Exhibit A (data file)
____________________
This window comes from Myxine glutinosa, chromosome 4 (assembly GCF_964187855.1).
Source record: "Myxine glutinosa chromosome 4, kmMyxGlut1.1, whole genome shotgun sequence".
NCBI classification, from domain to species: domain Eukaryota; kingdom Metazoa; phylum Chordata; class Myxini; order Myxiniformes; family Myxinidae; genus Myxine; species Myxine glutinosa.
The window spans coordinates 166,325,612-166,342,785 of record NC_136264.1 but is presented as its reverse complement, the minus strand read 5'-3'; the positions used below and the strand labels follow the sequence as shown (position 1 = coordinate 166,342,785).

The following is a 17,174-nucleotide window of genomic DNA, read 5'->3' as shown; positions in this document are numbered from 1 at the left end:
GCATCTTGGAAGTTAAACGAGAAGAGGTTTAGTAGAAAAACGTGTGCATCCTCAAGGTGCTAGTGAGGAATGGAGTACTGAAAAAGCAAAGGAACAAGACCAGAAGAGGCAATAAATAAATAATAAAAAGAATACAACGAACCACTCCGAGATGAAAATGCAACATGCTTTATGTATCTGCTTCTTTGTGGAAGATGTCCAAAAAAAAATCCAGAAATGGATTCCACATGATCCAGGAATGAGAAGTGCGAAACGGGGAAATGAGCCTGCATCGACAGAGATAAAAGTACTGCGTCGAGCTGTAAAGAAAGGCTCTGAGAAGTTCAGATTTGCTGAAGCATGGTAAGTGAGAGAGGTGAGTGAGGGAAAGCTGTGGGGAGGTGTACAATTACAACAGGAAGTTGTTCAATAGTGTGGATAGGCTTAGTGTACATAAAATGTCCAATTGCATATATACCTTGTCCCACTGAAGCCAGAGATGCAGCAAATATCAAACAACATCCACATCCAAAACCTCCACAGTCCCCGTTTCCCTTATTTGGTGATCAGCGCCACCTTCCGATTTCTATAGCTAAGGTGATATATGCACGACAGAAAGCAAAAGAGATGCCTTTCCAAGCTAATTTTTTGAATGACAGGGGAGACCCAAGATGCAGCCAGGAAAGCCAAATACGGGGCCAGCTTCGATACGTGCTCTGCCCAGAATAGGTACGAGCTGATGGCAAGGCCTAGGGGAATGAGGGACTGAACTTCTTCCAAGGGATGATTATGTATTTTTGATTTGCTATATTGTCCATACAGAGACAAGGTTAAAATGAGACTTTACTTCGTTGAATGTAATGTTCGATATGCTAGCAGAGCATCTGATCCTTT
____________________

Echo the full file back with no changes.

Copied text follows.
This window comes from Myxine glutinosa, chromosome 4 (assembly GCF_964187855.1).
Source record: "Myxine glutinosa chromosome 4, kmMyxGlut1.1, whole genome shotgun sequence".
NCBI classification, from domain to species: domain Eukaryota; kingdom Metazoa; phylum Chordata; class Myxini; order Myxiniformes; family Myxinidae; genus Myxine; species Myxine glutinosa.
The window spans coordinates 166,325,612-166,342,785 of record NC_136264.1 but is presented as its reverse complement, the minus strand read 5'-3'; the positions used below and the strand labels follow the sequence as shown (position 1 = coordinate 166,342,785).

The following is a 17,174-nucleotide window of genomic DNA, read 5'->3' as shown; positions in this document are numbered from 1 at the left end:
GCATCTTGGAAGTTAAACGAGAAGAGGTTTAGTAGAAAAACGTGTGCATCCTCAAGGTGCTAGTGAGGAATGGAGTACTGAAAAAGCAAAGGAACAAGACCAGAAGAGGCAATAAATAAATAATAAAAAGAATACAACGAACCACTCCGAGATGAAAATGCAACATGCTTTATGTATCTGCTTCTTTGTGGAAGATGTCCAAAAAAAAATCCAGAAATGGATTCCACATGATCCAGGAATGAGAAGTGCGAAACGGGGAAATGAGCCTGCATCGACAGAGATAAAAGTACTGCGTCGAGCTGTAAAGAAAGGCTCTGAGAAGTTCAGATTTGCTGAAGCATGGTAAGTGAGAGAGGTGAGTGAGGGAAAGCTGTGGGGAGGTGTACAATTACAACAGGAAGTTGTTCAATAGTGTGGATAGGCTTAGTGTACATAAAATGTCCAATTGCATATATACCTTGTCCCACTGAAGCCAGAGATGCAGCAAATATCAAACAACATCCACATCCAAAACCTCCACAGTCCCCGTTTCCCTTATTTGGTGATCAGCGCCACCTTCCGATTTCTATAGCTAAGGTGATATATGCACGACAGAAAGCAAAAGAGATGCCTTTCCAAGCTAATTTTTTGAATGACAGGGGAGACCCAAGATGCAGCCAGGAAAGCCAAATACGGGGCCAGCTTCGATACGTGCTCTGCCCAGAATAGGTACGAGCTGATGGCAAGGCCTAGGGGAATGAGGGACTGAACTTCTTCCAAGGGATGATTATGTATTTTTGATTTGCTATATTGTCCATACAGAGACAAGGTTAAAATGAGACTTTACTTCGTTGAATGTAATGTTCGATATGCTAGCAGAGCATCTGATCCTTT